Page Eight and London River reviews

Two very different but very London-centric political thrillers now on DVD:

Page Eight | Written and Directed by David Hare (BBC)

Pravda playwright and The Reader screenwriter David Hare returns to directing for the first time in years with this John le Carré-style British spy drama. Johnny Worricker (Bill Nighy) plays a straight-arrow MI5 man, hollow from too many hard years and a bad relationship with his ex-wives and daughter, but still with a firm grip on his professional role. He gets suspicious when a neighbour (Rachel Weisz) gets a little too friendly, and discovers the office of the Prime Minister (Ralph Fiennes) has been keeping secrets. Not only does the picture, made for TV, look as good as most recent big screen spy films, the stellar cast delivers Hare’s typically wordy dialogue with aplomb. Let’s hope Hare turns Worricker’s games into a franchise.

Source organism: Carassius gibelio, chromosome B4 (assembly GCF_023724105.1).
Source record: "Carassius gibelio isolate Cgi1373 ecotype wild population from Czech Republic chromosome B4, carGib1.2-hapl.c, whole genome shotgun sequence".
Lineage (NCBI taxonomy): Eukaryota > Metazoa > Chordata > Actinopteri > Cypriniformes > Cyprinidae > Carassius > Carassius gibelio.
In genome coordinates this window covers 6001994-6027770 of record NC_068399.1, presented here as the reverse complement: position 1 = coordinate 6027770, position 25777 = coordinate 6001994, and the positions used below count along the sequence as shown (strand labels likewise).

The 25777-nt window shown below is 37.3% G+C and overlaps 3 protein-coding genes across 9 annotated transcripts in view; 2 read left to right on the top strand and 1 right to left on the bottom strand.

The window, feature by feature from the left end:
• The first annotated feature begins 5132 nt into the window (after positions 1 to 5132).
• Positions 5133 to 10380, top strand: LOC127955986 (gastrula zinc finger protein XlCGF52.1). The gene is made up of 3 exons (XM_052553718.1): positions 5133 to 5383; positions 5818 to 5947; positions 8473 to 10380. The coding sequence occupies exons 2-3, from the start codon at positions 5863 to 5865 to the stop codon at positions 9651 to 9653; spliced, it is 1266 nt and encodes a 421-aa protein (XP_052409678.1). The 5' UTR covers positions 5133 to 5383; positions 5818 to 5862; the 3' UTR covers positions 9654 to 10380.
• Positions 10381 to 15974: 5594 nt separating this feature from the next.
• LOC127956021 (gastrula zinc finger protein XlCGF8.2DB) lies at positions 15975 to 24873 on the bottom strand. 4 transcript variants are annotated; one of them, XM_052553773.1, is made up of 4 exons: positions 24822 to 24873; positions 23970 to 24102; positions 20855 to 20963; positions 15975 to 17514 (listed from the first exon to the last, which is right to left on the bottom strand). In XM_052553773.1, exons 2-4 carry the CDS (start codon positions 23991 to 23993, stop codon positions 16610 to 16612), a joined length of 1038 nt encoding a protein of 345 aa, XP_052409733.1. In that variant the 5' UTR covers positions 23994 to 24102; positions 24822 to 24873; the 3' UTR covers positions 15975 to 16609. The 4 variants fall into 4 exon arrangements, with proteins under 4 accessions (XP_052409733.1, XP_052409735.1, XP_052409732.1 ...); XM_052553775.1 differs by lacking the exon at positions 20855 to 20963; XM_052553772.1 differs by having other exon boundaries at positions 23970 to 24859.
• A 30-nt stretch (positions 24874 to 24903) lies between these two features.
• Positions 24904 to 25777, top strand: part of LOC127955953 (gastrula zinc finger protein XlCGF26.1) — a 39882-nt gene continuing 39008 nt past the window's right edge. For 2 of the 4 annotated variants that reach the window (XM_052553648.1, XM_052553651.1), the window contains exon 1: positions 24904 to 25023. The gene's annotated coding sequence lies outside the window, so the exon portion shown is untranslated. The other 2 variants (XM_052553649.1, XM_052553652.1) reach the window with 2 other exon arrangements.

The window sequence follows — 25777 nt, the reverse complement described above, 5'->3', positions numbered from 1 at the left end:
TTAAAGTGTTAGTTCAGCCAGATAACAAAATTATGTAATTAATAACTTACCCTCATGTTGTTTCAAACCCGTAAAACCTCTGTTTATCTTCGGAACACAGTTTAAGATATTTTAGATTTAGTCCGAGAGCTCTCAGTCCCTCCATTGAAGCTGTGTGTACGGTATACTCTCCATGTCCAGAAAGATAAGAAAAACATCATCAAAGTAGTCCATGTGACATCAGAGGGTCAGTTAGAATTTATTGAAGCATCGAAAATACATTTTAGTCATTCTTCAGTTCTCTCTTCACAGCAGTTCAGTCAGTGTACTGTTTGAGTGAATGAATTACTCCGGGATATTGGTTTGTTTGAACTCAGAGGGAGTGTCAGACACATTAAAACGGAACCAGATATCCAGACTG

London River | Directed by Rachid Bouchareb (Cinema Libre Studio)

In the days following the London bombings of July 7, 2005 (or 7/7 as it is known in the UK), Elizabeth (Brenda Blethyn) comes to the city from her Guernsey farm, searching for her daughter, while Ousmane (Sotigui Kouyaté), a West African Muslim, has come from France looking for his estranged son. Both are stunned by the chaos of the big city, concerned their children may have been caught in the bombing. The tale of two people’s lives intersecting with a terrorist act is politically on-the-nose, but it is told with a great delicacy, supported by the strength of the two leads. Blethyn channels both small-minded fear and tender warmth, while Kouyaté’s dignified and delicately concerned face is alone worth the price of the rental.

About the author


Carsten Knox is a massive, cheese-eating nerd. In the day he works as a journalist in Halifax, Nova Scotia. At night he stares out at the rain-slick streets, watches movies, and writes about what he's seeing.